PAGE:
Talk by Eric Horvitz at ETH

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Date(s) - 12/12/2016
16:15 - 17:15

ETH Zürich - CAB Building
Room: G 61

The Computer Science Department of ETZ Zurich hosts Eric Horvitz from Microsoft Research with a talk on Data, Predictions and Decisions in Support of People and Society. More details can be found here



Eric Horvitz

Technical Fellow and Managing Director, Microsoft Research—Redmond Lab


Title: Data, Predictions and Decisions in Support of People and Society

Abstract: I will share directions and results enabled by the confluence of large-scale data resources, jumps in computational power, and advances in machine intelligence. I will focus on efforts that leverage learning and inference to help people with decisions, covering work in transportation, healthcare, and interactive systems. I will present projects that draw from traditional sources of data, such as GPS signals and electronic health records, as well as efforts that harness more exotic streams of information, including the use of planes in flight and anonymized behavioral data drawn from web services. I will conclude by discussing the promise of leveraging data, learning, and reasoning to enable new kinds of collaboration between people and machines to address challenges in the sciences, society, and daily life.

Bio: Eric Horvitz is a technical fellow and director of the Microsoft Research lab at Redmond. He has pursued principles and applications of artificial intelligence, with contributions in decisions under uncertainty, machine learning, bounded rationality, information retrieval, and human computation. His research and collaborations have led to fielded systems in healthcare, transportation, human-computer interaction, operating systems, ecommerce, and robotics. He has been elected fellow of the National Academy of Engineering, the American Academy of Arts and Sciences, the Association for the Advancement of AI (AAAI), the American Association for the Advancement of Science (AAAS), and the Association for Computing Machinery. He received the Feigenbaum Prize and the ACM-AAAI Allen Newell Award for his research contributions. He has served as president of the AAAI, chair of the AAAS Section on Information, Computing, and Communications, and on advisory committees for the National Institutes of Health, the National Science Foundation, the Computer Science and Telecommunications Board, DARPA, and the President’s Council of Advisors on Science and Technology. More information can be found at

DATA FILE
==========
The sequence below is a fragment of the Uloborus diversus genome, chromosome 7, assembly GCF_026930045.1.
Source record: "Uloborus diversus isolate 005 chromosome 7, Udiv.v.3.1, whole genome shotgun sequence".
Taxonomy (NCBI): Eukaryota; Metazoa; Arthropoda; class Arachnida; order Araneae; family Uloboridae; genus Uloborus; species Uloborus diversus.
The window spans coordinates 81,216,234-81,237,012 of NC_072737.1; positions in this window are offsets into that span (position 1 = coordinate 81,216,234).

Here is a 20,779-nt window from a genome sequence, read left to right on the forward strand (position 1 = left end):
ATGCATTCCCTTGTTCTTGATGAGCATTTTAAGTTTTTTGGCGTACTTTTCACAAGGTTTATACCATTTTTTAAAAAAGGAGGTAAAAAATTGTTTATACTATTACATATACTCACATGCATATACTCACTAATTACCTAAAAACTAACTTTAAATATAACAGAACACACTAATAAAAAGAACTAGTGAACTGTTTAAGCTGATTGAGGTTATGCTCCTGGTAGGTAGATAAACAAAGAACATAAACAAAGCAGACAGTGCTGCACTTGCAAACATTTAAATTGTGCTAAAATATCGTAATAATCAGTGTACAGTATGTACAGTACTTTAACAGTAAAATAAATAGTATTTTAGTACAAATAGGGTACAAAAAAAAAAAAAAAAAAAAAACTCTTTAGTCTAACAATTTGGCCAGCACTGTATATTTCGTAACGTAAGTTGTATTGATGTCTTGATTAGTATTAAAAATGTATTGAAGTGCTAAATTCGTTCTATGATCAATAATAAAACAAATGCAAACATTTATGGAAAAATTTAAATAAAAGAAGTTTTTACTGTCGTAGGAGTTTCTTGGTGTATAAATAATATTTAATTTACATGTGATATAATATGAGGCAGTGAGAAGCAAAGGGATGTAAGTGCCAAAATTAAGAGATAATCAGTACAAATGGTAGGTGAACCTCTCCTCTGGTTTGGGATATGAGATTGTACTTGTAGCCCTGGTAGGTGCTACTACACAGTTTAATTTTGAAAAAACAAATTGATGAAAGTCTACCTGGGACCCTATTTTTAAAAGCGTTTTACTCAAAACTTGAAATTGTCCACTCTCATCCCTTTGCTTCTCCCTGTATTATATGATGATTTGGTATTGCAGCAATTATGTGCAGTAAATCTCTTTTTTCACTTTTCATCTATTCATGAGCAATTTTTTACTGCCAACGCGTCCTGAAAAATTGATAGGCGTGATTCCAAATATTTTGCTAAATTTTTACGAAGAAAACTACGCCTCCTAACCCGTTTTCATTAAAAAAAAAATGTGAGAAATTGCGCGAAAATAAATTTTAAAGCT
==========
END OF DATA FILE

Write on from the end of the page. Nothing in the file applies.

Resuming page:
Two other related talks on AI also take place in the same week:


David C. Parkes

Paulson School of Engineering and Applied Sciences, Harvard University

Title: How to elicit information when it is not possible to verify the answer?

Abstract: We frequently want to elicit information from users; e.g., consider product reviews, peer assessment in online courses, panel feedback about movie trailers, reports on places around a city, or user reports of fake vs real news. But how to score and thus motivate contributions when it is not possible to verify the answer, either because this would be too costly or because there is no objective ground truth? Peer prediction mechanisms address this problem by scoring users based on correlations between reports. But the Achilles heel of these mechanisms has been that they also encourage other, coordinated behaviors that score more than truthful reports. In this talk, I describe the correlated agreement mechanism, which aligns incentives with effort and without introducing new, bad equilibria. I demonstrate its robustness through replicator dynamics and also through quantitative analysis on models derived from edX and Google Local Guides.

Joint work with Arpit Agarwal (U Penn), Rafael Frongillo (CU Boulder), Matthew Leifer (Harvard), Debmalya Mandal (Harvard), Galen Pickard (Google), and Victor Shnayder (Harvard).

Time and place: 11:00-12:00, 13.12.2016, CAB G51, Universitätstrasse 6, Zürich

Eric Horvitz

Technical Fellow and Managing Director, Microsoft Research—Redmond Lab

Title: “The One Hundred Year Study on Artificial Intelligence: An Enduring Study on AI and its Influence on People and Society”

Abstract: I will present an update on the One Hundred Year Study on Artificial Intelligence (AI100). I will describe the background and status of the project, including the roots of the effort in earlier experiences with the 2008?09 AAAI Panel on Long?Term AI Futures that culminated in the AAAI Asilomar meeting.  I will discuss highlights of the report by the 2016 study panel and reflect about several directions for investigation, highlighting opportunities for reflection and investment in proactive research, monitoring, and guidance.  I look forward to comments and feedback from seminar attendees.

Time and place: 10:00-11:00, 14.12.2016, HG D3.2, Rämistrasse 101, Zürich